Although the James Webb Space Telescope (JWST) will become Hubble’s successor, that’s not to say that it will become a replacement. It won’t see things in the same light spectrum that Hubble does, so it’s reasonable to conclude that the latter could still be of use to us.
Hubble uses both the ultraviolet and near-infrared light spectrums to make observations, but the JWST will investigate celestial objects only in infrared and with much higher detail. That said, NASA wants to use both telescopes in tandem with one another to view outer space in ways we've never done before.
Image Credit: NASA, ESA, the Hubble Heritage Team (STScI/AURA), A. Nota (ESA/STScI), E. Sabbi (ESA/STScI), and the Westerlund 2 Science Team
“Using multiple observatories to analyze the same objects can identify aspects of those objects that using one observatory alone cannot,” NASA explained in a public statement
“Hubble is able to see parts of the visible-light spectrum that Webb is not able to observe, and so it can fill potential observational gaps. For example, Hubble can examine exoplanets in light across the full electromagnetic spectrum available to it, with emphasis on the ultraviolet and blue wavelengths. Coupled with Webb’s infrared capabilities, both telescopes will deliver a more complete picture of the exoplanet systems.”
Results obtained by both telescopes will teach us more about distant objects, like star systems and the various exoplanets they could be concealing. The fine-grained details we uncover could conceivably help us recognize a distant exoplanet’s habitability aspect, among other things.
On the other hand, observations won't stop at exoplanets. NASA also plans to use the JWST to learn more about how stars are born. Of particular interest is a star cluster dubbed Westerlund 2, which exists almost 20,000 light years away from our planet in the constellation Carina. A closer look might help us better understand how young stars form so that scientists can perfect their scientific hypotheses.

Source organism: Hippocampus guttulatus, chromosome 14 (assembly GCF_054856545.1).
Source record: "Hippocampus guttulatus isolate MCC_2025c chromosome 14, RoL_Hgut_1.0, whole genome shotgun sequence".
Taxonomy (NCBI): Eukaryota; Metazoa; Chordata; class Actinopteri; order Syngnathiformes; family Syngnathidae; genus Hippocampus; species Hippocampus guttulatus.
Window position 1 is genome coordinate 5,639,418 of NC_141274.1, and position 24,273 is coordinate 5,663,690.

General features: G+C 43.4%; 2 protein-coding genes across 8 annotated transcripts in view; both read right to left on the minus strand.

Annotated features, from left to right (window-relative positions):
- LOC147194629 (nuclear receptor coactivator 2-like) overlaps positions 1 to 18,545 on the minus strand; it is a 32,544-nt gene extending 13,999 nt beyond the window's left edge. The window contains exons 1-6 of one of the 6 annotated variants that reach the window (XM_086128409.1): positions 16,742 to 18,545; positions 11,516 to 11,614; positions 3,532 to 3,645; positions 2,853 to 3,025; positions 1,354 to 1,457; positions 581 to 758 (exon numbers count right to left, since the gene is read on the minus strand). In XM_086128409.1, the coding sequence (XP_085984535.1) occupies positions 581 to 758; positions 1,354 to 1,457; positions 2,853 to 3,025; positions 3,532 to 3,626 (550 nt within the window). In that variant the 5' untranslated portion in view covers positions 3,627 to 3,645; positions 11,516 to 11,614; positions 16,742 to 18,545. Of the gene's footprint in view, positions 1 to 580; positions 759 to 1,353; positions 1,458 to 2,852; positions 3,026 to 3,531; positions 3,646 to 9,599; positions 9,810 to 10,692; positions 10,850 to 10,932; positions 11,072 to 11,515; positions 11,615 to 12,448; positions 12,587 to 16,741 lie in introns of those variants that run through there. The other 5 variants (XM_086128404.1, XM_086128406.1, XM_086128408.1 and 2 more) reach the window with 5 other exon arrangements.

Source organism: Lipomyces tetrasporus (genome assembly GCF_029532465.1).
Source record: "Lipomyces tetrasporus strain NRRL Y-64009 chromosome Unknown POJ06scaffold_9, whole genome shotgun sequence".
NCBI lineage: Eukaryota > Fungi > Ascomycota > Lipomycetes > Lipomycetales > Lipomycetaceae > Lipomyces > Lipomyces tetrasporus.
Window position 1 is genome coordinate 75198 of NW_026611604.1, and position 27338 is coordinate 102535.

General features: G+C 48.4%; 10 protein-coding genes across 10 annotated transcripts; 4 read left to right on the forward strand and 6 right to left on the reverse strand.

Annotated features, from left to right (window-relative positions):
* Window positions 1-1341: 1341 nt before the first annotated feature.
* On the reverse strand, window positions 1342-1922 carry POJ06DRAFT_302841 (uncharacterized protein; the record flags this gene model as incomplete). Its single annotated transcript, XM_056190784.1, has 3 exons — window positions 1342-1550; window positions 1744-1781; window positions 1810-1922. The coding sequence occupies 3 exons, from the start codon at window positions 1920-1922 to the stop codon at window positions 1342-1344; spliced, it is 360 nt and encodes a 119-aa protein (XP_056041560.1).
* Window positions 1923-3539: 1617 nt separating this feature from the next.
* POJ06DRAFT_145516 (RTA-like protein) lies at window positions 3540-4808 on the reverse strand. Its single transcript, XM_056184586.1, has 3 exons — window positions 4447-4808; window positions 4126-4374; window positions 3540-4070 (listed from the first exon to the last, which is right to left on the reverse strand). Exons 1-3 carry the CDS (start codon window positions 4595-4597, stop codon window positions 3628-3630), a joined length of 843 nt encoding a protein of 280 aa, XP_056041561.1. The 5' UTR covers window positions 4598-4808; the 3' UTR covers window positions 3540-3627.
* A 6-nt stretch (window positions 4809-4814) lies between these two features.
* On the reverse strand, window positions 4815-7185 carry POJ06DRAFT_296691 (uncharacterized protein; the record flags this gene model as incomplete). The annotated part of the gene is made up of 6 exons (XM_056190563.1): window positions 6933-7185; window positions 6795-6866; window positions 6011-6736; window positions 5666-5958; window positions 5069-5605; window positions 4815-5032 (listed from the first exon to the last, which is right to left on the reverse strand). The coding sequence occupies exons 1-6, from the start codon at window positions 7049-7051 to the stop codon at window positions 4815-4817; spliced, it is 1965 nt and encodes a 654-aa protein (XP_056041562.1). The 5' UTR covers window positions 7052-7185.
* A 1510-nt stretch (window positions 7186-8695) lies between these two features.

As of right now, the JWST continues to undergo cryogenic testing within NASA’s historic air-tight Chamber A at the agency's Johnson Space Center. In fact, NASA performed a primary mirror alignment test inside the chamber just a couple of weeks ago.
Because the JWST isn’t complete just yet, it’ll be a while before it launches and opens its eyes to the cosmos. A launch isn't expected until late 2018 or early 2019, so Hubble is getting a head start and glimpsing at points of interest in the meantime.
40 different observation requests have made it through NASA’s approval process so far, and more submitted all the time. With that in mind, the studies Hubble and James Webb could collaborate on together are theoretically boundless.
It should be interesting to see what kinds of striking new revelations astronomers will make when both telescopes are officially working collectively. For now, however, it's a waiting game.